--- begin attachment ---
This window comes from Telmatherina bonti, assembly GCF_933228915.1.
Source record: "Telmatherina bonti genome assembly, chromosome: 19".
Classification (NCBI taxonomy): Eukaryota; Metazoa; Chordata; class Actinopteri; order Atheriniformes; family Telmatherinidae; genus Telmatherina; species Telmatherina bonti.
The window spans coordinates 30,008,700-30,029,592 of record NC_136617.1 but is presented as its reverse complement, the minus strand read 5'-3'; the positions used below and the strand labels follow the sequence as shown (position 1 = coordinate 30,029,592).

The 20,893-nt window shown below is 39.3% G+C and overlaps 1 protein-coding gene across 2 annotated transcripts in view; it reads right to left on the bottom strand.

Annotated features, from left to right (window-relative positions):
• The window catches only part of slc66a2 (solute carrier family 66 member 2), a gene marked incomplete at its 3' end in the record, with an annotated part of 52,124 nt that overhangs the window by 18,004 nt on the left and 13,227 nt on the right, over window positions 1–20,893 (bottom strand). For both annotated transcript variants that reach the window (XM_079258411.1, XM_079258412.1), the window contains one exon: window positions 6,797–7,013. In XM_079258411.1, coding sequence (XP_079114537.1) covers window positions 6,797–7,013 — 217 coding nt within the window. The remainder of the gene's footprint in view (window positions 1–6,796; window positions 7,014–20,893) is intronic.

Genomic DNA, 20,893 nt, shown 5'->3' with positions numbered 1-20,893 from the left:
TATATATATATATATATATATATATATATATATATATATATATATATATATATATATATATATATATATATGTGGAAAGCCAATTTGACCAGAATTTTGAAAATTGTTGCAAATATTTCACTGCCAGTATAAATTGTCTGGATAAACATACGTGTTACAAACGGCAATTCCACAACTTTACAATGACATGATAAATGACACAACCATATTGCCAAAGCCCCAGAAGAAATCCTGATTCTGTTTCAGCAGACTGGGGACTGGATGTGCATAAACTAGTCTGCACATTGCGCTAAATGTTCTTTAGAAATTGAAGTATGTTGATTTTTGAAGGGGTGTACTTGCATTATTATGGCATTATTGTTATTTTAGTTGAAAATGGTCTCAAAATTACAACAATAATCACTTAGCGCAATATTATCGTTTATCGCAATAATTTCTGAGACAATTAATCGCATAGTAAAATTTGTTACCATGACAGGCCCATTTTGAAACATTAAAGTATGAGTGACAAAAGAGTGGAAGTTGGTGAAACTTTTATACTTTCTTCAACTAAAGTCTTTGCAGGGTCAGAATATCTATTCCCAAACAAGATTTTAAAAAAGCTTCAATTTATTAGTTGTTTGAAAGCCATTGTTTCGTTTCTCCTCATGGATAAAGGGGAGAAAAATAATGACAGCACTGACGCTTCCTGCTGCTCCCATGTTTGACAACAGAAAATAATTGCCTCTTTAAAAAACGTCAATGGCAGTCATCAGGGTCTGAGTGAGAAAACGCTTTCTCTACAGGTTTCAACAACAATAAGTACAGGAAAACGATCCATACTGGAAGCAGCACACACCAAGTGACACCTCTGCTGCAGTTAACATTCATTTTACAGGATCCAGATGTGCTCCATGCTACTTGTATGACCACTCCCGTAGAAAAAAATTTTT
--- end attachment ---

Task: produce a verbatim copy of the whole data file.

This window comes from Telmatherina bonti, assembly GCF_933228915.1.
Source record: "Telmatherina bonti genome assembly, chromosome: 19".
Classification (NCBI taxonomy): Eukaryota; Metazoa; Chordata; class Actinopteri; order Atheriniformes; family Telmatherinidae; genus Telmatherina; species Telmatherina bonti.
The window spans coordinates 30,008,700-30,029,592 of record NC_136617.1 but is presented as its reverse complement, the minus strand read 5'-3'; the positions used below and the strand labels follow the sequence as shown (position 1 = coordinate 30,029,592).

The 20,893-nt window shown below is 39.3% G+C and overlaps 1 protein-coding gene across 2 annotated transcripts in view; it reads right to left on the bottom strand.

Annotated features, from left to right (window-relative positions):
• The window catches only part of slc66a2 (solute carrier family 66 member 2), a gene marked incomplete at its 3' end in the record, with an annotated part of 52,124 nt that overhangs the window by 18,004 nt on the left and 13,227 nt on the right, over window positions 1–20,893 (bottom strand). For both annotated transcript variants that reach the window (XM_079258411.1, XM_079258412.1), the window contains one exon: window positions 6,797–7,013. In XM_079258411.1, coding sequence (XP_079114537.1) covers window positions 6,797–7,013 — 217 coding nt within the window. The remainder of the gene's footprint in view (window positions 1–6,796; window positions 7,014–20,893) is intronic.

Genomic DNA, 20,893 nt, shown 5'->3' with positions numbered 1-20,893 from the left:
TATATATATATATATATATATATATATATATATATATATATATATATATATATATATATATATATATATATGTGGAAAGCCAATTTGACCAGAATTTTGAAAATTGTTGCAAATATTTCACTGCCAGTATAAATTGTCTGGATAAACATACGTGTTACAAACGGCAATTCCACAACTTTACAATGACATGATAAATGACACAACCATATTGCCAAAGCCCCAGAAGAAATCCTGATTCTGTTTCAGCAGACTGGGGACTGGATGTGCATAAACTAGTCTGCACATTGCGCTAAATGTTCTTTAGAAATTGAAGTATGTTGATTTTTGAAGGGGTGTACTTGCATTATTATGGCATTATTGTTATTTTAGTTGAAAATGGTCTCAAAATTACAACAATAATCACTTAGCGCAATATTATCGTTTATCGCAATAATTTCTGAGACAATTAATCGCATAGTAAAATTTGTTACCATGACAGGCCCATTTTGAAACATTAAAGTATGAGTGACAAAAGAGTGGAAGTTGGTGAAACTTTTATACTTTCTTCAACTAAAGTCTTTGCAGGGTCAGAATATCTATTCCCAAACAAGATTTTAAAAAAGCTTCAATTTATTAGTTGTTTGAAAGCCATTGTTTCGTTTCTCCTCATGGATAAAGGGGAGAAAAATAATGACAGCACTGACGCTTCCTGCTGCTCCCATGTTTGACAACAGAAAATAATTGCCTCTTTAAAAAACGTCAATGGCAGTCATCAGGGTCTGAGTGAGAAAACGCTTTCTCTACAGGTTTCAACAACAATAAGTACAGGAAAACGATCCATACTGGAAGCAGCACACACCAAGTGACACCTCTGCTGCAGTTAACATTCATTTTACAGGATCCAGATGTGCTCCATGCTACTTGTATGACCACTCCCGTAGAAAAAAATTTTT